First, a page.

The rest of the information should be uncluttered and easy to use. Navigational buttons and call to actions should be impactful, obvious, and intuitive. The aesthetics of the website should be consistent with your branding and should reflect your tone, culture, and values. They should be immersed in your messaging, barely cognizant of the fact that they’re interacting with a piece of technology at all. This is best achieved by constantly assessing your site from the point of view of the visitor, and by paying close attention to detail. This is best achieved by constantly assessing your site from the point of view of the visitor, and by paying close attention to detail.
Of course a website must be visually attractive, but don’t confuse this with a need to go over the top. Most websites don’t benefit from resembling an IMAX experience or a futuristic Disney ride. Attention spans are short, and most websites are not read, but scanned. Images and videos should be selected to enhance the content they are consuming, not to make it ‘pretty’. Unnecessarily flashy elements not only slow load times, but often serve to confuse the visitor, who is probably seeking to solve a problem without undue delay. Sleek symbols and color coding are helpful to help navigate the visitor to the information that they are seeking.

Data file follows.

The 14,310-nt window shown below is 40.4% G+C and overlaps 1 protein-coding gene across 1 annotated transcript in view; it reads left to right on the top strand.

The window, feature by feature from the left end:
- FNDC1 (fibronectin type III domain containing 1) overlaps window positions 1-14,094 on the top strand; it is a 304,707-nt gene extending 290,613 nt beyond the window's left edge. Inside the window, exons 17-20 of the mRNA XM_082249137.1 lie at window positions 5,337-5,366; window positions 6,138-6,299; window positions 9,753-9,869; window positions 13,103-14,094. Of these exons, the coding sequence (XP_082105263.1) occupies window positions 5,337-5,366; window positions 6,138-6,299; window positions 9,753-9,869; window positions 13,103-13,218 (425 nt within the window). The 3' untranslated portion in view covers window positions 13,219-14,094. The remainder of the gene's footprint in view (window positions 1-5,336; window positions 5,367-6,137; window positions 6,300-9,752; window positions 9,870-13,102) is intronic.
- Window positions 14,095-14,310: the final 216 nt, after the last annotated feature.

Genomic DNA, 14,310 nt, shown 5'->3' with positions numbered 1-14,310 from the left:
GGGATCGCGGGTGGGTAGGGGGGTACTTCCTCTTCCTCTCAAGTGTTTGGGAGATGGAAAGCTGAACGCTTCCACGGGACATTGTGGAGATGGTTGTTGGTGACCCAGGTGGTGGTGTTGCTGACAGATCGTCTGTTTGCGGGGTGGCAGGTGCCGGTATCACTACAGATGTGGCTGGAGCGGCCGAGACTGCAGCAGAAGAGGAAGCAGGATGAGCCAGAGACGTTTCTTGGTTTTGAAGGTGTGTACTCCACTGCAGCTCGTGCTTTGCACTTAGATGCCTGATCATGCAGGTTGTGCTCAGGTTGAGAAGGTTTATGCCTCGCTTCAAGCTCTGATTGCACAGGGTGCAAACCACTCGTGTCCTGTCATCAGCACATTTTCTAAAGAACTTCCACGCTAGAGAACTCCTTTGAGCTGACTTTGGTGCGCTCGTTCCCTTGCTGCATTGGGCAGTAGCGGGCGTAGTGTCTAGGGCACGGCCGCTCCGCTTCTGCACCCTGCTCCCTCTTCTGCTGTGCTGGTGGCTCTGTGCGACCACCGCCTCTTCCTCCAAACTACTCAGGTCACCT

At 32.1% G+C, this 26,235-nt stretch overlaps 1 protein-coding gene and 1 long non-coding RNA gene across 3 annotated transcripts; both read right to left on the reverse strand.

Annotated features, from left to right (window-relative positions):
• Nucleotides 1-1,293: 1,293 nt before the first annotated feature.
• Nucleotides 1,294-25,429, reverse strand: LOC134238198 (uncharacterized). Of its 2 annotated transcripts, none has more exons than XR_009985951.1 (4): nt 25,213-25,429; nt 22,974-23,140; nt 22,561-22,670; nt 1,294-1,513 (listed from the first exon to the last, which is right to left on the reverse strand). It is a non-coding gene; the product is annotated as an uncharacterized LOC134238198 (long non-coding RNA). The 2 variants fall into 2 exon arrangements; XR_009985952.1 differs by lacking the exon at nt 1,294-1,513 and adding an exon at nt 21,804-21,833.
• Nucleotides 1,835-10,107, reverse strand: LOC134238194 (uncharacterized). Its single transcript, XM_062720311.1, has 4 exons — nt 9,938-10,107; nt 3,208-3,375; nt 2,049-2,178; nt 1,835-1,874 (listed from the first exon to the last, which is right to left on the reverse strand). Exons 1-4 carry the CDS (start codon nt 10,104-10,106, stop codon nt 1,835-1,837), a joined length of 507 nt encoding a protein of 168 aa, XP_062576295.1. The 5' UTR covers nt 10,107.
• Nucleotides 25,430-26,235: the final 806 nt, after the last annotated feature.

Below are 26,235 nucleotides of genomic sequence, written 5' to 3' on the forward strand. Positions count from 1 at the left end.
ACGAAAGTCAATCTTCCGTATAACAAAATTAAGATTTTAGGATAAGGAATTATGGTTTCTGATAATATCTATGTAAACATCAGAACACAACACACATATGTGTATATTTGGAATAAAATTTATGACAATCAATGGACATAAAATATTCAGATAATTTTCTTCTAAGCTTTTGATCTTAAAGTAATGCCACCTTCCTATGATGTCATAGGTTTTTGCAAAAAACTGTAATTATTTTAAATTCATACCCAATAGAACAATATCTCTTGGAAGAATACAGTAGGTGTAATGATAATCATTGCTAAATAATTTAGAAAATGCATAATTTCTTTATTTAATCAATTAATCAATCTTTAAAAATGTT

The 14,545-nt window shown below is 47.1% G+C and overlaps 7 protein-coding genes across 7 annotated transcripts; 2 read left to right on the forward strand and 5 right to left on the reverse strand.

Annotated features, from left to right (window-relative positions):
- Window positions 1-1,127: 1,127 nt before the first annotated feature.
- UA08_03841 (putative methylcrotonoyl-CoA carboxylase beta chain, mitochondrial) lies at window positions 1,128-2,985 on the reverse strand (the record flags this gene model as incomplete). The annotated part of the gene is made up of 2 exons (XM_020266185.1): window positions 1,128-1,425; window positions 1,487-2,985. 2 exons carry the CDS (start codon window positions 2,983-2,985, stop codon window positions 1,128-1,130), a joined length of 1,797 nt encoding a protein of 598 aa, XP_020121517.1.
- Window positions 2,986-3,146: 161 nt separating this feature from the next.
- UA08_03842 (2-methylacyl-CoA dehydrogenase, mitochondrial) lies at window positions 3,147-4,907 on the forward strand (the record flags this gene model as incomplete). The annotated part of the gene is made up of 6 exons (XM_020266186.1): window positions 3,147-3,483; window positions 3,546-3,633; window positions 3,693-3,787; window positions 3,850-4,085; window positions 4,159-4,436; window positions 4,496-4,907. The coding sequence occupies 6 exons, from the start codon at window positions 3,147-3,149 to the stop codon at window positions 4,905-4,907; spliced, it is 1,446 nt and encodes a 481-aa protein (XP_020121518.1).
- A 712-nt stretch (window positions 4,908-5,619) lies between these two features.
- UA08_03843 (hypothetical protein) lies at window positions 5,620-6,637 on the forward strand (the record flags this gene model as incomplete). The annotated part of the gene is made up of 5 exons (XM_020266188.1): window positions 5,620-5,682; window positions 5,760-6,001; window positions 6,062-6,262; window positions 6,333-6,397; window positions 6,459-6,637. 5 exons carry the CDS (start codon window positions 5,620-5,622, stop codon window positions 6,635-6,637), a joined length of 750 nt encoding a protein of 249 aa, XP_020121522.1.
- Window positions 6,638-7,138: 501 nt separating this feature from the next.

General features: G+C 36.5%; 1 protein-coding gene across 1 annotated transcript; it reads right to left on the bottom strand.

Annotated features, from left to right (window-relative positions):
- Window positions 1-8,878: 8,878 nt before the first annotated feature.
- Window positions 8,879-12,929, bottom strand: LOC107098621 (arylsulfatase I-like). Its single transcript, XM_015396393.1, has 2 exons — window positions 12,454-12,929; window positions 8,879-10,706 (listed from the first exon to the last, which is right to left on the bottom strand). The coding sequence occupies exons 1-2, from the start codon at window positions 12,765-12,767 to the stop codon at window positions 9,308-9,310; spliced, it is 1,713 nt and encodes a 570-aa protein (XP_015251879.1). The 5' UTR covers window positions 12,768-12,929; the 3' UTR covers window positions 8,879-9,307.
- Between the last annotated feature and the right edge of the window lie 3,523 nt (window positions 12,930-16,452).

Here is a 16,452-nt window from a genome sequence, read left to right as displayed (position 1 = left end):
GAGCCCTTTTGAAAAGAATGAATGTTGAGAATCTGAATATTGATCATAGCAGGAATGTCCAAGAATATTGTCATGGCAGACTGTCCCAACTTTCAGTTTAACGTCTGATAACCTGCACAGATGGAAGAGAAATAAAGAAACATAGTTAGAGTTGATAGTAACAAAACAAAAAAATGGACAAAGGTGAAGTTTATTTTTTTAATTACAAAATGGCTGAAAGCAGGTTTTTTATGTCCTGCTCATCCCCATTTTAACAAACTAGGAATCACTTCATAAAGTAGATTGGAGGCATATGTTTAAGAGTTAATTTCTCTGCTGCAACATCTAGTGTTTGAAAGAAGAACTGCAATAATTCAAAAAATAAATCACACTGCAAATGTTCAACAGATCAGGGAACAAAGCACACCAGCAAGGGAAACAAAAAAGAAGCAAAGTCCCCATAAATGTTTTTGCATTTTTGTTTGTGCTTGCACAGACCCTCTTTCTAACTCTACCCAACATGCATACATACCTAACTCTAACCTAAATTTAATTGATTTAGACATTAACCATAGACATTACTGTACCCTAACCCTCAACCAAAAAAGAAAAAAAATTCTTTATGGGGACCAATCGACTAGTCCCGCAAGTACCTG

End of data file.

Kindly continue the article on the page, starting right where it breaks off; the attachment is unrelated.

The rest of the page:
Web forms are another area where less is often more. While data collection is important, each required field serves as an opportunity for the user to grow frustrated and abandon their quest. This is particularly true for ecommerce websites where cumbersome or unintuitive check-out processes often increase the frequency of the dreaded ‘abandoned cart’.
It really all boils down to intuitive navigation. For the user, finding what they’re looking for should be like locating a golf ball in the fairway, not one that’s buried in the rough. In other terms, make it easy for the user to find what they are seeking.
Your website has a job to do. Is it to convert a visitor into a customer? Sell a product or service? Educate them with helpful information? Persuade them to join your mailing list? All of the above? Your website design should move the user toward that goal with a seamless and pleasant journey. The website should anticipate what the visitor wants before they do and prompt them accordingly. It should be a place they want to stay at and return to in the future.
In addition to conversions, good UX can improve search engine rankings, and even save money on customer service by answering questions (with informative content or a FAQ section) before they’re asked. According to Forrester Research, research has shown that every dollar invested in UX averages $100 in return – an ROI of 9,900%! With all of this in mind can you afford NOT to focus on UX?
Peak Ed Designs will utilize our years of hard earned know-how to ensure that your website is designed for a positive experience. Our planning phase focuses on learning about our clients, their customers, and their business objectives, ensuring that the website we build is one that is designed for the task at hand. The success of our company, and yours, depends on it.
Is your website doing its job, or simply standing around looking nice?
Let’s make sure your users get what they came for! Boost your bottom line by improving your website’s UX design!